- We last checked in with the Overstock saga in early August, when CEO Patrick Byrne had announced that the company would pay a special dividend of a new “digital token” share class, which would require short sellers to either cover their positions or otherwise acquire the token share class…and reminded readers that, hey, if you want to drive out short sellers, that’s one way to do it. This story has gotten progressively more interesting over the last several weeks, and we don’t have the space to do it justice here, so we’ll simply point you to Marketwatch or Bloomberg’s take on the story, and, well, leave it there.
However, for us market watchers, it has given us an interesting case study on the short side of the equity market and its vulnerability to disruption. Sam Pierson of IHS Markit’s Markit Securities Finance group noted that the transaction announcement did create a sudden drop in shares on loan over the week, with a 3.2mm share reduction in shares on loan since September 6th, leaving 10.6mm shares on loan. However, the interesting part is that even with the sharp decline, borrow costs continued to drift higher, and even after the short covering, OSTK remains one of the most expensive-to-borrow US equities overall. There are media reports that lending desks are accepting cash instead of the new token in return, and it’s entirely possible that regulators will step in and curb future use of this tactic. So, no, don’t try this at home…but it’s worth keeping an eye on not just the long but the short side of the market for your stock too.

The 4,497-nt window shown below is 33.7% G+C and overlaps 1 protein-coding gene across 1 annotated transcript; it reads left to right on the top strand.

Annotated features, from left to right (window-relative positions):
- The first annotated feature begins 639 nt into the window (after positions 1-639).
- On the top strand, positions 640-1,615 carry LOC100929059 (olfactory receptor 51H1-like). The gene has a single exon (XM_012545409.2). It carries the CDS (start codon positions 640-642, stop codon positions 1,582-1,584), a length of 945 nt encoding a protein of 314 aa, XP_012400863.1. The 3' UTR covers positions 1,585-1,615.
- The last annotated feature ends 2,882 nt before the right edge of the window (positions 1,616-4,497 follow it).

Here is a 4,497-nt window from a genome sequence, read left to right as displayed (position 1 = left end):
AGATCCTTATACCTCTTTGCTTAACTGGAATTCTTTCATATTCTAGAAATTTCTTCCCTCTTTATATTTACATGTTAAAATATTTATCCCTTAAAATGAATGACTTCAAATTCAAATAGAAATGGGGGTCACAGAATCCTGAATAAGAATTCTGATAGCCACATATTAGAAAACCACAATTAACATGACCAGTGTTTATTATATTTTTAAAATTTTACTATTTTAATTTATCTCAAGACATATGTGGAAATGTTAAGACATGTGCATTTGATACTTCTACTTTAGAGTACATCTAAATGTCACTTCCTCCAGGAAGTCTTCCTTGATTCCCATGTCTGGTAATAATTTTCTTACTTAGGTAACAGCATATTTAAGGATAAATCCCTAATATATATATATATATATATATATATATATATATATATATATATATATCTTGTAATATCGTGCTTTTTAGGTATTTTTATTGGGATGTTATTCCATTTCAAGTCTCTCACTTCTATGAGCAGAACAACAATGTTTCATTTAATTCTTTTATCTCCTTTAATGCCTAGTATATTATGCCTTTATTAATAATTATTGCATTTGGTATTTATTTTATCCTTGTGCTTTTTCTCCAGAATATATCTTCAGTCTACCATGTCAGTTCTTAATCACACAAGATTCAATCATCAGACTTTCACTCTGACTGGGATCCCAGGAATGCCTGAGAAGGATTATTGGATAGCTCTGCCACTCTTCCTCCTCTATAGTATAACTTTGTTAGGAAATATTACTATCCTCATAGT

- Does shareholder activism drive long-term shareholder value? The question has been asked around the IR community for years and continues to be a debate amongst experts within the field. On one hand, advocates argue activism unlocks shareholder value through necessary corporate actions such as board/management changes, share buybacks and mergers or acquisitions. Conversely, opponents believe activism impairs a company’s operational performance.
According to University of Washington’s Ed deHaan, Stanford’s David Larcker, and Chicago Booth’s Charles McClure, both opinions are incorrect. In their study, Long-Term Economic Consequences of Hedge Fund Activist Interventions, the authors examined ~2,000 activist campaigns from 1994 to 2011 and concluded that shareholder activism has a negligible effect on operating performance or long-term stock prices. Further, activist campaigns only have a positive correlation on share price for micro-cap companies, with an average market value of $22 million. “Our findings do not strongly support arguments that activist interventions drive long-term wealth for the average investor. At the same time, we find no evidence that activist interventions destroy value, so our findings also fail to support critics’ proposals to restrict activism.” (Matt Esposito)